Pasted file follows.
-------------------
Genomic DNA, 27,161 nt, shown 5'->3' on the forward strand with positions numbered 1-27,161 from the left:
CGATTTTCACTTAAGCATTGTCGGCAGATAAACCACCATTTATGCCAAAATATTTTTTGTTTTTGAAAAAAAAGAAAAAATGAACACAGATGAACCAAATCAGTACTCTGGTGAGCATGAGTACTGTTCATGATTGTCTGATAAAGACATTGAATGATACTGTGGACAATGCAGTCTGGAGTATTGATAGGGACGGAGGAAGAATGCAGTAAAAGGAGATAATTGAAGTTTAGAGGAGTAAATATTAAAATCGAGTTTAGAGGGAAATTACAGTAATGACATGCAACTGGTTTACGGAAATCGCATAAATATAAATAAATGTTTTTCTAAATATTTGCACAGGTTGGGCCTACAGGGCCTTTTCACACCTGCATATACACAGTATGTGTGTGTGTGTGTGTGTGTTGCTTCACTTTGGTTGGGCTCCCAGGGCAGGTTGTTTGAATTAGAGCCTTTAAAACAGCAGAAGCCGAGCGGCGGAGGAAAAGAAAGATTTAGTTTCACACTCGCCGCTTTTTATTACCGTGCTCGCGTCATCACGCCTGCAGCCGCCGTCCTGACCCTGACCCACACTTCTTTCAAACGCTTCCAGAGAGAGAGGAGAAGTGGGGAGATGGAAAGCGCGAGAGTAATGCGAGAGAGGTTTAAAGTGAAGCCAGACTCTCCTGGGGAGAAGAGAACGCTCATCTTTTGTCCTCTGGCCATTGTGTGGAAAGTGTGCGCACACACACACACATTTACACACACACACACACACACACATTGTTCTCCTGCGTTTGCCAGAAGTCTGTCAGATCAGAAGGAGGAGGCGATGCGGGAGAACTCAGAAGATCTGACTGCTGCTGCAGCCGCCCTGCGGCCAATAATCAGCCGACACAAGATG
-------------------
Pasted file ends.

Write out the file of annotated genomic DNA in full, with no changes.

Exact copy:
Genomic DNA, 27,161 nt, shown 5'->3' on the forward strand with positions numbered 1-27,161 from the left:
CGATTTTCACTTAAGCATTGTCGGCAGATAAACCACCATTTATGCCAAAATATTTTTTGTTTTTGAAAAAAAAGAAAAAATGAACACAGATGAACCAAATCAGTACTCTGGTGAGCATGAGTACTGTTCATGATTGTCTGATAAAGACATTGAATGATACTGTGGACAATGCAGTCTGGAGTATTGATAGGGACGGAGGAAGAATGCAGTAAAAGGAGATAATTGAAGTTTAGAGGAGTAAATATTAAAATCGAGTTTAGAGGGAAATTACAGTAATGACATGCAACTGGTTTACGGAAATCGCATAAATATAAATAAATGTTTTTCTAAATATTTGCACAGGTTGGGCCTACAGGGCCTTTTCACACCTGCATATACACAGTATGTGTGTGTGTGTGTGTGTGTTGCTTCACTTTGGTTGGGCTCCCAGGGCAGGTTGTTTGAATTAGAGCCTTTAAAACAGCAGAAGCCGAGCGGCGGAGGAAAAGAAAGATTTAGTTTCACACTCGCCGCTTTTTATTACCGTGCTCGCGTCATCACGCCTGCAGCCGCCGTCCTGACCCTGACCCACACTTCTTTCAAACGCTTCCAGAGAGAGAGGAGAAGTGGGGAGATGGAAAGCGCGAGAGTAATGCGAGAGAGGTTTAAAGTGAAGCCAGACTCTCCTGGGGAGAAGAGAACGCTCATCTTTTGTCCTCTGGCCATTGTGTGGAAAGTGTGCGCACACACACACACATTTACACACACACACACACACACACATTGTTCTCCTGCGTTTGCCAGAAGTCTGTCAGATCAGAAGGAGGAGGCGATGCGGGAGAACTCAGAAGATCTGACTGCTGCTGCAGCCGCCCTGCGGCCAATAATCAGCCGACACAAGATG